Maps: Visualizing Your Ancestors – Metes and Bounds Land Descriptions

As described in the last post, there are two main survey methods in the United States. This post will discuss briefly the system of “metes and bounds.” There is a lot to know about this system and one blog post isn’t going to cover everything. In fact, they offer week-long institute courses on this subject (See SLIG 2023 course line-up.)

The metes and bounds system is a centuries-old system that was used in England and brought over with the early colonists. The land descriptions are in a “narrative” style that begin with a particular point and work their way around the land parcel being described. The describe physical points and markers such as trees, rocks, rivers and creeks, and often they will mention neighboring land lines. These types of descriptions heavily depend on physical characteristics of the land and because of that, the land description can change over time or be difficult to re-survey because those markers are no longer there. Trees die or blow down in storms, rocks get moved, rivers and creeks change their shape during floods, and so on.

The land description is a series of calls that give a point of reference, a direction, and a distance. The description uses “metes” and “bounds”:

  • metes – angles of the property, and in what direction (45 degrees southwest)
  • bounds – boundary lines of the property, length (60 chains, along John Smith’s line)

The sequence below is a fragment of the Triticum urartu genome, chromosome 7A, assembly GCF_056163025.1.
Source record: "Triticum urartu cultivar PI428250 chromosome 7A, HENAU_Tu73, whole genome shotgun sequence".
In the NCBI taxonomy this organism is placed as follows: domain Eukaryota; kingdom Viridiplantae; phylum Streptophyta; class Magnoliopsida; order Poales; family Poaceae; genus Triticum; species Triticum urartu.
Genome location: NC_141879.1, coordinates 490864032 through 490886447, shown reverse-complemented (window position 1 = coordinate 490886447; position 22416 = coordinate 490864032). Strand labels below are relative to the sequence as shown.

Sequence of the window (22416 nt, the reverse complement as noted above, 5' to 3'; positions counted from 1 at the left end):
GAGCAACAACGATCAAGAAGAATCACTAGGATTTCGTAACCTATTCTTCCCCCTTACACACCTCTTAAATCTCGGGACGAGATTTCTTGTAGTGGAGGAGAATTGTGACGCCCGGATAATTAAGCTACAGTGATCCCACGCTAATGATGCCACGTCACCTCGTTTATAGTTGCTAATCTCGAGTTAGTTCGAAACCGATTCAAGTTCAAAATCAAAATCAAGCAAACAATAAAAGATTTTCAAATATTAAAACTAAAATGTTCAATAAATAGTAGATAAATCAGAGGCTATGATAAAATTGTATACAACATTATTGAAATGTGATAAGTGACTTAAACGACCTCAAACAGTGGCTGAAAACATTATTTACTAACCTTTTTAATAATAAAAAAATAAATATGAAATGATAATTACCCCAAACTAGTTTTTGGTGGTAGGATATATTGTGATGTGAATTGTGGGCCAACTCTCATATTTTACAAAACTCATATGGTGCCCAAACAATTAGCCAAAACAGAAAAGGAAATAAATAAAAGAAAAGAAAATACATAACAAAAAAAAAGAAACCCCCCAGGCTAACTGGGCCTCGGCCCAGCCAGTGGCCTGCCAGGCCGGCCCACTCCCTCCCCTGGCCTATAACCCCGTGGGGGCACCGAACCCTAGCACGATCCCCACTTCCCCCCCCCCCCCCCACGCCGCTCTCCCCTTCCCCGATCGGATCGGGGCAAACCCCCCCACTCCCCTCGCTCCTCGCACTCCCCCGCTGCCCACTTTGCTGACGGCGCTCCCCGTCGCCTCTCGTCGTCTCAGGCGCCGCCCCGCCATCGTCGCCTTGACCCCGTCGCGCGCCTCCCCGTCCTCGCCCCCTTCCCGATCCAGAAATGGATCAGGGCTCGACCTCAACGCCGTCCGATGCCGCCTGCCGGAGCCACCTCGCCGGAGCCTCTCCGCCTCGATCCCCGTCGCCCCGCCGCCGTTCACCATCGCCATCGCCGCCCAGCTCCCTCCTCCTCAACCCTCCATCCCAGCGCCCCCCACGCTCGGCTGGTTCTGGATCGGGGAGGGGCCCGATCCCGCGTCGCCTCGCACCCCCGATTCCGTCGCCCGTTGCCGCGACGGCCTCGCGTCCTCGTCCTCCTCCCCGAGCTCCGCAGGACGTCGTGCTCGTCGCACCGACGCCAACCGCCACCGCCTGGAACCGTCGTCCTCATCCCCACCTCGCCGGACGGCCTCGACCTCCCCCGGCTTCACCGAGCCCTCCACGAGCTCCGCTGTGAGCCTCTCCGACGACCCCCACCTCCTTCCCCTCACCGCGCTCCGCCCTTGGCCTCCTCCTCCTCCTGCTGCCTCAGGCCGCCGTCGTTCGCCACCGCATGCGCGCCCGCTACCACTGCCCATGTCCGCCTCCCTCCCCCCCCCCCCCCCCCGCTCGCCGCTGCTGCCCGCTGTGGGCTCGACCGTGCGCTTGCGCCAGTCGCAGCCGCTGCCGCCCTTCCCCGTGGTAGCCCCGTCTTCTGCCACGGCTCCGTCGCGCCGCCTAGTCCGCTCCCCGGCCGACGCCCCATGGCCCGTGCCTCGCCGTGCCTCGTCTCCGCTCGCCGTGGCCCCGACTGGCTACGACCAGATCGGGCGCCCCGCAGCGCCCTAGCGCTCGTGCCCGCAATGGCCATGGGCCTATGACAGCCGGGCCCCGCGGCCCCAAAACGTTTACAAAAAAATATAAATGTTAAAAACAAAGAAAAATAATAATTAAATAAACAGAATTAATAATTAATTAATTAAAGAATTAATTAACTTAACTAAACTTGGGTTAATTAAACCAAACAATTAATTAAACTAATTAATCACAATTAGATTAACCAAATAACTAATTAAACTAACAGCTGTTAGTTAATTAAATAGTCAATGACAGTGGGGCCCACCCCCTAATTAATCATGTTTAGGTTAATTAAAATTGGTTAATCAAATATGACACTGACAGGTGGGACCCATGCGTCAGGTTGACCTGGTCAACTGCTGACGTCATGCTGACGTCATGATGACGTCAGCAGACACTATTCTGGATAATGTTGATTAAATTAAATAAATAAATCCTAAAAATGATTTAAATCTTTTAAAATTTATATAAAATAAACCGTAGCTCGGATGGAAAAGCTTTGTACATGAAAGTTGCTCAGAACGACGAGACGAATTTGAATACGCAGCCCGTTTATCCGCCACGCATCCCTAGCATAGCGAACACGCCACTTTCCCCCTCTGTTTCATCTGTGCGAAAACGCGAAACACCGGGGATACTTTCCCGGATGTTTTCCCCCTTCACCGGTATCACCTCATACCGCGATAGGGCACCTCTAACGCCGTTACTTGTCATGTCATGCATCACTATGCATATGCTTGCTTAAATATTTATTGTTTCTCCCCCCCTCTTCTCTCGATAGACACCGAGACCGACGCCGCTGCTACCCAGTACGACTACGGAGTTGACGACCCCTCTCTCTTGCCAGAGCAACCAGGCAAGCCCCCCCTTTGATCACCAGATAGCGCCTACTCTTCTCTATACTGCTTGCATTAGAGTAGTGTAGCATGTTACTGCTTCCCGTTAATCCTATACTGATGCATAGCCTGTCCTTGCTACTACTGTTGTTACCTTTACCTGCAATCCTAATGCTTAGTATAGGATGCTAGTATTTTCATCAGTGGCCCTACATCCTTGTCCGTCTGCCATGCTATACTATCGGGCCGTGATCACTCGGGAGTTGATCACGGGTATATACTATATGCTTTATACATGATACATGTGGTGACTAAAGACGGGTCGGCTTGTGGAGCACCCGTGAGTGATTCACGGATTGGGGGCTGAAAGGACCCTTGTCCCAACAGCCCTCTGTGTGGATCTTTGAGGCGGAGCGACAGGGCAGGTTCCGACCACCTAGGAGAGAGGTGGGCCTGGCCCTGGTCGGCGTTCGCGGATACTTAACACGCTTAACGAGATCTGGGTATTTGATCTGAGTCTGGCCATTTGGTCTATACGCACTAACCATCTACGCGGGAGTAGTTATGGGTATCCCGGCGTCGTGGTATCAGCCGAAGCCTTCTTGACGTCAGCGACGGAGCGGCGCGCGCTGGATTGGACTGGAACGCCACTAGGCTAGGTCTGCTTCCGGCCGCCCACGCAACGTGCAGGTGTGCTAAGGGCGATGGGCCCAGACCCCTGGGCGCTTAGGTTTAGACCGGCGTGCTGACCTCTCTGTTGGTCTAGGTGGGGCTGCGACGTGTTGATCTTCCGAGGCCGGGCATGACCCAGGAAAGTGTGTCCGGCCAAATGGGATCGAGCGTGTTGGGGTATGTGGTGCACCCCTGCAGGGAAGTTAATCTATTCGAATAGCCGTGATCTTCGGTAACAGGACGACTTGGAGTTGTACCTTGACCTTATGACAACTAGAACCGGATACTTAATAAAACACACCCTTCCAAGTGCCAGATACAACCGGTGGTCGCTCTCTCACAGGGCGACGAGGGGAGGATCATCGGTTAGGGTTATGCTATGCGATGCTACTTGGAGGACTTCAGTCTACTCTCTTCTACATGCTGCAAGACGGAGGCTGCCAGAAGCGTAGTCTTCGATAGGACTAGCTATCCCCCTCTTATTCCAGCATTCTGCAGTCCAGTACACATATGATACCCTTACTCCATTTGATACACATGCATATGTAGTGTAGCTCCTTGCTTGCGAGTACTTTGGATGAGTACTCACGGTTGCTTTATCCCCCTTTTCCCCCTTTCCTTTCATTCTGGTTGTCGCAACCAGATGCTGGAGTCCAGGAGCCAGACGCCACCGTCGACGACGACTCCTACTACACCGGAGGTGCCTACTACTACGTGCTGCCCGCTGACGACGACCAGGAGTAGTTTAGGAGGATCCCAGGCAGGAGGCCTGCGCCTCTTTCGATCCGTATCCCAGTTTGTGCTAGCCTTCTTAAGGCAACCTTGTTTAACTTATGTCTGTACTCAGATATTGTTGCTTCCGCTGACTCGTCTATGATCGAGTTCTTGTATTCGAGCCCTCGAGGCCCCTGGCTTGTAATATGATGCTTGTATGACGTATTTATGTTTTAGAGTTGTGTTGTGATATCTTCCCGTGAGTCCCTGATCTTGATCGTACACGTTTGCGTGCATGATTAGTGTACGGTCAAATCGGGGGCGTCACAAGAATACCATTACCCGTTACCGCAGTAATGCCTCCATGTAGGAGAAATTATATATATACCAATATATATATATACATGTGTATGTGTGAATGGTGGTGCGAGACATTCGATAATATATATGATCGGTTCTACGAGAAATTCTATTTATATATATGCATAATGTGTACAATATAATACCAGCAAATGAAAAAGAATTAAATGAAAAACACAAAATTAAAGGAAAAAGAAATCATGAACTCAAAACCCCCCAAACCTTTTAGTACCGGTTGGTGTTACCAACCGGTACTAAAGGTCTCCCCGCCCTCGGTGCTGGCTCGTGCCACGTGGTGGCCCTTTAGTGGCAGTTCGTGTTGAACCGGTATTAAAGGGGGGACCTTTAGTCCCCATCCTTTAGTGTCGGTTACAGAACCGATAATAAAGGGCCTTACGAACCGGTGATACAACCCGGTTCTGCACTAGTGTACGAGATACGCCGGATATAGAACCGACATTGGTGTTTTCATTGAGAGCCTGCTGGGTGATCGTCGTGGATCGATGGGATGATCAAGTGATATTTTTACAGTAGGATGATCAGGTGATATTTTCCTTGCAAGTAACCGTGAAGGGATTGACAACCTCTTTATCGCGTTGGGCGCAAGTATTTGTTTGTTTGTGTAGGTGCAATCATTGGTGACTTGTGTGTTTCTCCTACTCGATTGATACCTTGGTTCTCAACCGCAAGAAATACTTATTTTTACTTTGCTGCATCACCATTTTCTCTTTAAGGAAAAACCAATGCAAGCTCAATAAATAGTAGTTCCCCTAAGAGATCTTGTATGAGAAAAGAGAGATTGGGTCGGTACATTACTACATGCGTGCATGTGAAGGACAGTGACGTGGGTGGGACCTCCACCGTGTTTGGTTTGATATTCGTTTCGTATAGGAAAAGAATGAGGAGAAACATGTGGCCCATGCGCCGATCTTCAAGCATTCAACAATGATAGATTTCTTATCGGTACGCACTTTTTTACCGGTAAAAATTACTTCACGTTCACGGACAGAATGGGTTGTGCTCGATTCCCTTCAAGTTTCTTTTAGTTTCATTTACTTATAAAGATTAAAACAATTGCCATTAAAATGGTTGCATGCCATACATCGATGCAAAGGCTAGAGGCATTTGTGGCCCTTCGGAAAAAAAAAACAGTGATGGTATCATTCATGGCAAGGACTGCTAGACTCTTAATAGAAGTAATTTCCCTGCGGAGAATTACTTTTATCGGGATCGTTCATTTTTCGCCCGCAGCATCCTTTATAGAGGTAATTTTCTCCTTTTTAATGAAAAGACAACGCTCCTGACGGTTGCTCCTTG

Metes and bounds land description, drawn by author’s spouse.

A metes and bounds description will read like “Beginning at the great white oak, 45 degrees southwest, 30 chains to the felled maple; 76 degrees southwest, 60 chains along John Smith’s line to the marked oak; 5 degrees southwest 16 chains, to the big rock…” You will get odd shaped land parcels. These unique shapes are very helpful if you are trying to reconstruct an area or neighborhood because they should fit together like a puzzle.

The cool thing about these land descriptions is that the naming of the neighbors giving you an instant “FAN Club” member (Friends, Associates, Neighbors). You also get a rough idea of what some of the land might have looked like. (I’ve seen a land descriptions out of Texas that used things like an old axle or a railroad ties as the markers, because the land was desolate and there weren’t any trees or rocks to use as starting points!)

Vocabulary you will see:

  • Acre – 43,560 square feet, 160 square rods
  • Arpent – Similar to acre, used in French sections of US (LA, MS, AL, MO, FL). One arpent is .84625 acres. In MO, it was .8507 acres, or 192.5 square feet.
  • Chain – 66 feet long, with 100 links; one mile is 80 chains
  • Degree – 1/360th of the distance around a circle; used to measure direction; 0 degrees is North or South and other directions given in terms of degrees from N or S
  • Link – 1/100th of a chain, 7.92 inches long; 25 links = 1 rod
  • Perch – same as a rod
  • Pole – same as a rod
  • Rod – 16½ feet; measured as ¼ of a chain or 25 links
  • Vara – Unit of measure used in sections of the US settled by Spain; varying lengths; Texas vara = 33.3333 inches or 36 varas = 100 feet (the Florida vara a little larger, the Southwest vara smaller)
Surveyor’s chain, 100 links = 66 feet; photo taken by author.


  • 1 mile = 80 chains = 320 poles, rods, perches = 5,280 feet
  • 1 chain = 4 poles, rods, perches = 66 feet = 100 links